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Using GPUs

Supported devices

TensorFlow supports running computations on a variety of types of devices, including CPU and GPU. They are represented with strings, for example:

  • "/cpu:0": The CPU of your machine.
  • "/device:GPU:0": The first GPU of your machine that is visible to TensorFlow
  • "/device:GPU:1": The second GPU of your machine that is visible to TensorFlow, etc.

If a TensorFlow operation has both CPU and GPU implementations, by default the GPU devices will be given priority when the operation is assigned to a device. For example, matmul has both CPU and GPU kernels. On a system with devices cpu:0 and gpu:0, gpu:0 will be selected to run matmul unless you explicitly request running it on another device.

Logging device placement

To find out which devices your operations and tensors are assigned to, put tf.debugging.set_log_device_placement(True) as the first statement of your program.

tf.debugging.set_log_device_placement(True)

# Creates some tensors
a = tf.constant([1.0, 2.0, 3.0, 4.0, 5.0, 6.0], shape=[2, 3], name='a')
b = tf.constant([1.0, 2.0, 3.0, 4.0, 5.0, 6.0], shape=[3, 2], name='b')
c = tf.matmul(a, b)
print(c)

You should see the following output:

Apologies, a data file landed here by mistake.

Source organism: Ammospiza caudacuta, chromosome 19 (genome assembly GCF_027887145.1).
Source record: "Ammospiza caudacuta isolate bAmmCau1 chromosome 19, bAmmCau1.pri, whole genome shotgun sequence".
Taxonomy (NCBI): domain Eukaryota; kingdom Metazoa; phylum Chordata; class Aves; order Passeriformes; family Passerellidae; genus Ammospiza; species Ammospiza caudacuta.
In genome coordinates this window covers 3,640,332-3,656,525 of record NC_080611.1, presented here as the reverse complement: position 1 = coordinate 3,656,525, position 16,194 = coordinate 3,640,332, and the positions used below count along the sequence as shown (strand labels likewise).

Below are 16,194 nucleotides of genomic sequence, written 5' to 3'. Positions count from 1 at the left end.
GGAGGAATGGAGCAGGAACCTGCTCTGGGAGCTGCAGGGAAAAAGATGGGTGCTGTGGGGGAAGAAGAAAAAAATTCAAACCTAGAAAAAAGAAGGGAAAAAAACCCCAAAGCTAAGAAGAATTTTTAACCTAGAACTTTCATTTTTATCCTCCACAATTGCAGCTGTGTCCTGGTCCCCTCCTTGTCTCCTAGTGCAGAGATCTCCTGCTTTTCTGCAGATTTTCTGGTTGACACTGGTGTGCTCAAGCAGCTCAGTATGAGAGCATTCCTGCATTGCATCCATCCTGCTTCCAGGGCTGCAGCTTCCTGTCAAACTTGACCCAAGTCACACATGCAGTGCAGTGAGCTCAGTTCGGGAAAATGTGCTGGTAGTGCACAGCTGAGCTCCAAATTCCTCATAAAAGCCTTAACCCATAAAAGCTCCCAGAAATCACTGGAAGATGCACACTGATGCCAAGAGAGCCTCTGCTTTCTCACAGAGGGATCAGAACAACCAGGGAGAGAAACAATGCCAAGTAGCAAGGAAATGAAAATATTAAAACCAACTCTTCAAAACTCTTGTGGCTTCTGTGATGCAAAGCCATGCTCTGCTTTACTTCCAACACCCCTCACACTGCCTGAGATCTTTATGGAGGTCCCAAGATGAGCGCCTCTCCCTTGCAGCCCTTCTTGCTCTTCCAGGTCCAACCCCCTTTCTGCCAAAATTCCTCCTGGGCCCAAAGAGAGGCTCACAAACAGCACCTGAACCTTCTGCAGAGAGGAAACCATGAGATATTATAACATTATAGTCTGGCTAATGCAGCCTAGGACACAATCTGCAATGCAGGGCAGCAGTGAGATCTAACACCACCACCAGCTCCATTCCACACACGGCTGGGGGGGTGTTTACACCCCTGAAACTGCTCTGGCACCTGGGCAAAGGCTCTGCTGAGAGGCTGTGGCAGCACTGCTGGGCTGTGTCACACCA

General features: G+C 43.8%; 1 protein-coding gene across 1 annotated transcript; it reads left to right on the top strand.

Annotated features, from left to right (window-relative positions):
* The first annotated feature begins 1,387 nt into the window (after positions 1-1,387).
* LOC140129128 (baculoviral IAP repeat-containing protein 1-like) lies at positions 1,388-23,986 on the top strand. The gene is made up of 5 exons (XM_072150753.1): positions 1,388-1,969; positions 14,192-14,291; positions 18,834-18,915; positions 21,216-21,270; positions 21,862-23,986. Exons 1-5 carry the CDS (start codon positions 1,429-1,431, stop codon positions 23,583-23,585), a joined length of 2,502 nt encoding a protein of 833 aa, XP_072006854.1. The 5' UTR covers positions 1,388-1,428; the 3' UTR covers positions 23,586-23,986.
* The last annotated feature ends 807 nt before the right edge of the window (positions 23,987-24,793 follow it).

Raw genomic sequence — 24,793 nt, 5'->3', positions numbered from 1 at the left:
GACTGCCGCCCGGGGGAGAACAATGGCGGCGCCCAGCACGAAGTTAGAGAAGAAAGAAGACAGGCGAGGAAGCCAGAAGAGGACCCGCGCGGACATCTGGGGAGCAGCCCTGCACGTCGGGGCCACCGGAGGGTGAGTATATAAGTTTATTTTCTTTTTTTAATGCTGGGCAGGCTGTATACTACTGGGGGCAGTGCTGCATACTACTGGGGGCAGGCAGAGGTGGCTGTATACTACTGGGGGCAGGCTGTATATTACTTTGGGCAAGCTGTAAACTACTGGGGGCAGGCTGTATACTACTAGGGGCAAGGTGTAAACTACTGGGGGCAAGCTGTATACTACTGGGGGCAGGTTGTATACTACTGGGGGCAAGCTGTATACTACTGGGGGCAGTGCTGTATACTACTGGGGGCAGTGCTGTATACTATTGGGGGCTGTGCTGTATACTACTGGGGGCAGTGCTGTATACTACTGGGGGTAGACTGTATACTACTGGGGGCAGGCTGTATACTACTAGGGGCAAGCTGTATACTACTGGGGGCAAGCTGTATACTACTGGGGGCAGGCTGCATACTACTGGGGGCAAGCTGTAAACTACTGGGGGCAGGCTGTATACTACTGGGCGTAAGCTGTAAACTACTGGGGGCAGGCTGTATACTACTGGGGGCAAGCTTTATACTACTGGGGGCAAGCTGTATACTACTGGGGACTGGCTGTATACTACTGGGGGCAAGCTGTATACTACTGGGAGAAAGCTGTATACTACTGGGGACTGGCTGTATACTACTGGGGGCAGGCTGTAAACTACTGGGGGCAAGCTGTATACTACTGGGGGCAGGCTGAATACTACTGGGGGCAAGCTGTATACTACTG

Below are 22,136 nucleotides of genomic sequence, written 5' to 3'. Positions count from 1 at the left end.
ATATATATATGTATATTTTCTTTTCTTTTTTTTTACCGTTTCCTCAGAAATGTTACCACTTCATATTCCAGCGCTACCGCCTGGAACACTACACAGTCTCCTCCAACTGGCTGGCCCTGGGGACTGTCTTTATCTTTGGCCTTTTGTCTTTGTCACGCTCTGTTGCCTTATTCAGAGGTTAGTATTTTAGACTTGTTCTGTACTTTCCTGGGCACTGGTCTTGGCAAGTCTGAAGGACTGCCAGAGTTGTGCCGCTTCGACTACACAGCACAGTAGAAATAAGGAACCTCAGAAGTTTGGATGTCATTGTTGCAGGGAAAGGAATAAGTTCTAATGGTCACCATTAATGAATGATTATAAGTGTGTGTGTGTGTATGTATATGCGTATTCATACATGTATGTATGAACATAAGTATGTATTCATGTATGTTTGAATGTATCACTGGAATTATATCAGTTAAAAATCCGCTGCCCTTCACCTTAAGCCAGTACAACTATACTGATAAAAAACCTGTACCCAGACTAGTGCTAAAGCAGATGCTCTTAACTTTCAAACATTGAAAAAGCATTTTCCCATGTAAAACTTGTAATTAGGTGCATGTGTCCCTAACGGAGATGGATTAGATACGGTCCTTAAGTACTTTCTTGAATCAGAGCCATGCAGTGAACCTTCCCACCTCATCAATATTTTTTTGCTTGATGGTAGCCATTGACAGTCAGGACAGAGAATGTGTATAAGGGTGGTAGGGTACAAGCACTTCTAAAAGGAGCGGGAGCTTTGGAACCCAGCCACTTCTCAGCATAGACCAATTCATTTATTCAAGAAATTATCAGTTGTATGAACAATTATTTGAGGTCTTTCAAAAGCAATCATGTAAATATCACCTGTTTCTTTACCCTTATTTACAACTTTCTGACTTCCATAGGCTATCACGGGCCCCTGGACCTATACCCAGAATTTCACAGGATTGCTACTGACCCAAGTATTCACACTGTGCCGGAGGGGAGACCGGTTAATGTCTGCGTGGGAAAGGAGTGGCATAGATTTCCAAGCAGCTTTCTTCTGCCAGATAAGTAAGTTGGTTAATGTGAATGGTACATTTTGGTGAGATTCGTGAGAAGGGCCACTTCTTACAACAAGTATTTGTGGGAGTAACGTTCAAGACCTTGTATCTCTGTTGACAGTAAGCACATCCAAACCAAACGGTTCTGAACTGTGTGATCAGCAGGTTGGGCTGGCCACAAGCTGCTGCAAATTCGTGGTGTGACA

Executing op MatMul in device /job:localhost/replica:0/task:0/device:CPU:0
tf.Tensor(
[[22. 28.]
 [49. 64.]], shape=(2, 2), dtype=float32)

Manual device placement

If you would like a particular operation to run on a device of your choice instead of what's automatically selected for you, you can use with tf.device to create a device context, and all the operations within that context will run on the same designated device.

tf.debugging.set_log_device_placement(True)

# Place tensors on the CPU
with tf.device('/cpu:0'):
  a = tf.constant([1.0, 2.0, 3.0, 4.0, 5.0, 6.0], shape=[2, 3], name='a')
  b = tf.constant([1.0, 2.0, 3.0, 4.0, 5.0, 6.0], shape=[3, 2], name='b')
c = tf.matmul(a, b)
print(c)

You will see that now a and b are assigned to cpu:0. Since a device was not explicitly specified for the MatMul operation, the TensorFlow runtime will choose one based on the operation and available devices (cpu:0 in this example) and automatically copy tensors between devices if required.

Executing op MatMul in device /job:localhost/replica:0/task:0/device:CPU:0
tf.Tensor(
[[22. 28.]
 [49. 64.]], shape=(2, 2), dtype=float32)

Allowing GPU memory growth

By default, TensorFlow maps nearly all of the GPU memory of all GPUs (subject to CUDA_VISIBLE_DEVICES) visible to the process. This is done to more efficiently use the relatively precious GPU memory resources on the devices by reducing memory fragmentation.

In some cases it is desirable for the process to only allocate a subset of the available memory, or to only grow the memory usage as is needed by the process. TensorFlow provides two methods to control this.

The first option is to turn on memory growth by calling tf.config.gpu.set_per_process_memory_growth() method, which attempts to allocate only as much GPU memory in needed for the runtime allocations: it starts out allocating very little memory, and as the program gets run and more GPU memory is needed, we extend the GPU memory region allocated to the TensorFlow process. Note that we do not release memory, since that can lead to even worse memory fragmentation. To turn process memory growth on, put this as the first statement of your program: